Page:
Individuals with bipolar disorder may have a higher risk for Parkinson’s disease later in life compared with those who do not, according to study results published in Neurology, the medical journal of the American Academy of Neurology.
“While patients with major depressive disorder were found to have a higher risk of developing [Parkinson’s disease] later in life, few studies have examined the potential role of bipolar disorder ... in the risk of subsequent [Parkinson’s disease],” Mao-Hsuan Huang, MD, of the department of psychiatry at Taipei Veteran’s General Hospital in Taiwan, and colleagues wrote.
Researchers used data from the National Health Insurance Research Database (NHIRD), a database that includes comprehensive information about patients insured under Taiwan’s National Health Insurance program. Adults aged 20 years and older who were diagnosed with bipolar disorder between Jan. 1, 2001, and Dec. 31, 2009, and had no history of Parkinson’s disease or related diseases were included in the study. Study enrollment was considered the time of bipolar disorder diagnosis, and the follow-up period started at enrollment and ended Dec. 31, 2011, or until death.
The frequency of psychiatric admission for manic/mixed and depressive episodes was evaluated to determine the association between these episodes and risk for Parkinson’s disease.
Researchers enrolled 56,340 patients with bipolar disorder and 225,360 age and sex matched patients who served as controls in the study. Those with bipolar disorder had a higher incidence of developing Parkinson’s than the control group (0.7% vs 0.1%, P = .001), and the duration from study enrollment to Parkinson’s diagnosis during the follow-up period was shorter in those with bipolar disorder.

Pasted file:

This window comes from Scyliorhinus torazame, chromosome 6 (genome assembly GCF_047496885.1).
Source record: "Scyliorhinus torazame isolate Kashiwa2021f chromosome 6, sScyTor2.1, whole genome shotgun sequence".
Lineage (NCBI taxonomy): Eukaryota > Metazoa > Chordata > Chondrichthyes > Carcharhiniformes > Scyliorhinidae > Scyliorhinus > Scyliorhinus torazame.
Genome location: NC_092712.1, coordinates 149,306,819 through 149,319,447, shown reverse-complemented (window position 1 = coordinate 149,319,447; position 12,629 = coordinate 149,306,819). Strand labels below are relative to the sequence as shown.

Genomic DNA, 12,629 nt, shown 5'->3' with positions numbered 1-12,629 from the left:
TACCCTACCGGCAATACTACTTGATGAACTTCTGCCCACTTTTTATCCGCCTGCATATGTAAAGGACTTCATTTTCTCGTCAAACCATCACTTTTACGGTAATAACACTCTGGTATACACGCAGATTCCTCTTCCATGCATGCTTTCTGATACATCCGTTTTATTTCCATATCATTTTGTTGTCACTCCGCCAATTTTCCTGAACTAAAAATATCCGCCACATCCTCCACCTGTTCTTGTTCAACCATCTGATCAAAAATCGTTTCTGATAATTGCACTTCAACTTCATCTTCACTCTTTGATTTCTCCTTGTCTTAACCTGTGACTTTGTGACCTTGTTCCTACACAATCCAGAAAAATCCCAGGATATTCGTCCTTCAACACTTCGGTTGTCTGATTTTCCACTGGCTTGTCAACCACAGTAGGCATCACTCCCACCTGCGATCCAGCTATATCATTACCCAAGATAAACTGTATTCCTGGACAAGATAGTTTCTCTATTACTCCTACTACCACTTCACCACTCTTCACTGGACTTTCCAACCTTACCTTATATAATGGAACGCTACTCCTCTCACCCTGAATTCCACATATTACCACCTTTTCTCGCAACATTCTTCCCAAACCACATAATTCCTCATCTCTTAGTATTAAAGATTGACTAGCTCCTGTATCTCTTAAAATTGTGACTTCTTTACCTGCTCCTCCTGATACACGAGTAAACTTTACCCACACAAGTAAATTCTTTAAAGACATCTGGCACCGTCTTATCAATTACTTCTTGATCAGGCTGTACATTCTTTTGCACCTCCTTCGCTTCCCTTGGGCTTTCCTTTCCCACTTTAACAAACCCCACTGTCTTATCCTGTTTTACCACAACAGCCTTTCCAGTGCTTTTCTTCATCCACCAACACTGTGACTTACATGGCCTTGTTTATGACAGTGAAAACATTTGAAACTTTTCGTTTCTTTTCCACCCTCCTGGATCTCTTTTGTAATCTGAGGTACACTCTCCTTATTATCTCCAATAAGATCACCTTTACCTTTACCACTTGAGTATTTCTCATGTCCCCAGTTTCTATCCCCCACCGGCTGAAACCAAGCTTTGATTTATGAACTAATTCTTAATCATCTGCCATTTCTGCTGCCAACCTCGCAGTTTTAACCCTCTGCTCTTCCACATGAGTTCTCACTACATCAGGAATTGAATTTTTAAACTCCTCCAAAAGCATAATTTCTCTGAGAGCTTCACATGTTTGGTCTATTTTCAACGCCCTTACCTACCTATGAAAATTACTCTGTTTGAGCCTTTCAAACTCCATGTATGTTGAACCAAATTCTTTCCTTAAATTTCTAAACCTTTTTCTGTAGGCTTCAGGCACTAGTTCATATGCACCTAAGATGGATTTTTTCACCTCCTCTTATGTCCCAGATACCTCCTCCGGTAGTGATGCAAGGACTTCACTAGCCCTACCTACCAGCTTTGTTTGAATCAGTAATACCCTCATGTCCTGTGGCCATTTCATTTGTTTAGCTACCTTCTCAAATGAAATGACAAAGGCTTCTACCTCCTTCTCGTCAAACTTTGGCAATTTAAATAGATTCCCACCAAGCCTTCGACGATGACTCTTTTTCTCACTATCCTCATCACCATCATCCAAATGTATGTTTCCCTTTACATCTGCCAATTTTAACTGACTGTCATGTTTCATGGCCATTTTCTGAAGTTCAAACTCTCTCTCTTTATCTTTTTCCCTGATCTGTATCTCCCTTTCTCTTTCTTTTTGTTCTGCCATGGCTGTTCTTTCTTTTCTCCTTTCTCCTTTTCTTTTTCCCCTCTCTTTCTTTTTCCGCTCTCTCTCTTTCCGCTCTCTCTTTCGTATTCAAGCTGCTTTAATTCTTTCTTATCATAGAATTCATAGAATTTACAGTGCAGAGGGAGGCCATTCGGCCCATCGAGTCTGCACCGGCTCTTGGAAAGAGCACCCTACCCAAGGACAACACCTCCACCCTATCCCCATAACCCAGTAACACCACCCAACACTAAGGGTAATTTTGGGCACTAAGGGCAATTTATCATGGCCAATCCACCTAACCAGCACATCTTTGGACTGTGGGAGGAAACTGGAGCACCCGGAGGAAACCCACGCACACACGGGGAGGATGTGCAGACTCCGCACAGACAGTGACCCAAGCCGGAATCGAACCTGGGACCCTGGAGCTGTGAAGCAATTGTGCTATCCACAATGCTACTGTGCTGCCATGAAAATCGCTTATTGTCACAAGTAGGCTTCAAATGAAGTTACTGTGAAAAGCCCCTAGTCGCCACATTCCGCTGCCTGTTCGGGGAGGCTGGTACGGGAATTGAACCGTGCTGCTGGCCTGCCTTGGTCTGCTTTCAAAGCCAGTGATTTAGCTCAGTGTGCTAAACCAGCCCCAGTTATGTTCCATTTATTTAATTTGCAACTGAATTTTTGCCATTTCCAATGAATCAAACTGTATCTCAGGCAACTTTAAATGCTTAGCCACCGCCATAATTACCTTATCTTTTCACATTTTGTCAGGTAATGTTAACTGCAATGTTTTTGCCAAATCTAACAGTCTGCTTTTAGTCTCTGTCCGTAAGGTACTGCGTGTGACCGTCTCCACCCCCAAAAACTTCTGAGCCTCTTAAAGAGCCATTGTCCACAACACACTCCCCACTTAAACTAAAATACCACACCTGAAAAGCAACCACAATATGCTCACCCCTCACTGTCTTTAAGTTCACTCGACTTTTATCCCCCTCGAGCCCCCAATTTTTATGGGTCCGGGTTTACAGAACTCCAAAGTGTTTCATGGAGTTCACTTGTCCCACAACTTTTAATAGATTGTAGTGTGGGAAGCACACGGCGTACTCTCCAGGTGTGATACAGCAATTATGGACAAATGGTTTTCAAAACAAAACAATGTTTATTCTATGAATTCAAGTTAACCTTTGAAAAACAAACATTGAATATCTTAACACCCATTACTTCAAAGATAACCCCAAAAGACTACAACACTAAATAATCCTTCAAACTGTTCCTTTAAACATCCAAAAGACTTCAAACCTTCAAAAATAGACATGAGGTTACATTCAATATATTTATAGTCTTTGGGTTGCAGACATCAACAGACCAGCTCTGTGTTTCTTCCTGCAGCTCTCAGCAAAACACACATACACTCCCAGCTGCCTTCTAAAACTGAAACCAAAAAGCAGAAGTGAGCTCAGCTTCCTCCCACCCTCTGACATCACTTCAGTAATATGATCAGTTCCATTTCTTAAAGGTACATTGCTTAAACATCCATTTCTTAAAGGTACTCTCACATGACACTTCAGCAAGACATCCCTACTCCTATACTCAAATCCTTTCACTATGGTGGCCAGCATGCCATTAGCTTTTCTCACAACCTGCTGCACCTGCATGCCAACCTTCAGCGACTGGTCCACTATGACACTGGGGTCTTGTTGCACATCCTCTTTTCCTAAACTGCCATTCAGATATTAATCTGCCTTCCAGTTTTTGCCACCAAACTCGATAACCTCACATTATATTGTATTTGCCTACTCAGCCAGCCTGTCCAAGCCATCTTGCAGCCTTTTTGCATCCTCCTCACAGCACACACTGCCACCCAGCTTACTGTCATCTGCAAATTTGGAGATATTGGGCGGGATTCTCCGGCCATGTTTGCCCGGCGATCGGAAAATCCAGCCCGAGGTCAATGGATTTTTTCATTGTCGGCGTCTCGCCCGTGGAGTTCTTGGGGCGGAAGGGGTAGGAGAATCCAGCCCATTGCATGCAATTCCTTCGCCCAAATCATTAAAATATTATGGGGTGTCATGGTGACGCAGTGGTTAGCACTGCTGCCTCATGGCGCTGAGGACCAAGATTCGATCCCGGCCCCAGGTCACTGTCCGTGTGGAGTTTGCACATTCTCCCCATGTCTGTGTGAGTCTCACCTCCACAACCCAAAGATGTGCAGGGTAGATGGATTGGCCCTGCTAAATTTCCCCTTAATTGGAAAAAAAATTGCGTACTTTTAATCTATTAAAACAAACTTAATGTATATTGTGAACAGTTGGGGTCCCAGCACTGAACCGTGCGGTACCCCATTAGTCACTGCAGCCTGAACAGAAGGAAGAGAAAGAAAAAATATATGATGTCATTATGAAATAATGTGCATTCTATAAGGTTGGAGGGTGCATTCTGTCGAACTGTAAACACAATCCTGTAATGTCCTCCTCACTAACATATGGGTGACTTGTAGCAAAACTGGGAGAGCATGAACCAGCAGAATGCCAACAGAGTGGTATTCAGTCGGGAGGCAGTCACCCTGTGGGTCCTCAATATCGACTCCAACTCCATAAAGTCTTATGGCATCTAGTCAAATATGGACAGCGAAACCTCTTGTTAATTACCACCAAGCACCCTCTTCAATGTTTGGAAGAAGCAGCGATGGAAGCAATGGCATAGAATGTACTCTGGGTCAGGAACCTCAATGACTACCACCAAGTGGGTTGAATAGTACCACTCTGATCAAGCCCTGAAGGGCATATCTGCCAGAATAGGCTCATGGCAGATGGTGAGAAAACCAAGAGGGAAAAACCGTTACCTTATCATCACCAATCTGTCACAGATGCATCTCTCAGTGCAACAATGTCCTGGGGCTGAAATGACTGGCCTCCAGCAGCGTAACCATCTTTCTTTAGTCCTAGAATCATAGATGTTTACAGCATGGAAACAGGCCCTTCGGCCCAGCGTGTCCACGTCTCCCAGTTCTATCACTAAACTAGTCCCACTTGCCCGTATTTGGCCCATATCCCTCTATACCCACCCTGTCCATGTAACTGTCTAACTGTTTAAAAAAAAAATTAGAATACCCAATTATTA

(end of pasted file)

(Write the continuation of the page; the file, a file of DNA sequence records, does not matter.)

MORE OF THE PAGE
After adjusting for demographic information and comorbidities, researchers found that adult (HR = 12.02; 95% CI, 9.33-15.51) and geriatric (HR = 3.87; 95% CI, 3.05-4.09) patients with bipolar disorder were more likely to develop Parkinson’s during the follow-up period that the control group.
Patients with one to two psychiatric admissions per year for manic/mixed (HR = 4.02; 95% CI, 2.44-6.61) or depressive (HR = 2.67; 95% CI, 1.26–5.66) episodes were at an increased risk for Parkinson’s. Patients with more than two admissions for manic/mixed (HR = 6.29; 95% CI, 4.07-9.73) or depressive (HR = 6.19; 95% CI, 3.18-12.02) episodes had an even greater risk for Parkinson’s.
“Further studies are needed to investigate whether these diseases share underlying processes or changes in the brain,” Mu-Hong Chen, MD, PhD, of the department of psychiatry at Taipei Veterans General Hospital, said in a press release. “Those could include genetic alterations, inflammatory processes or problems with the transmission of messages between brain cells. If we could identify the underlying cause of this relationship, that could potentially help us develop treatments that could benefit both conditions.” – by Erin Michael
Disclosures: The authors report no relevant financial disclosures.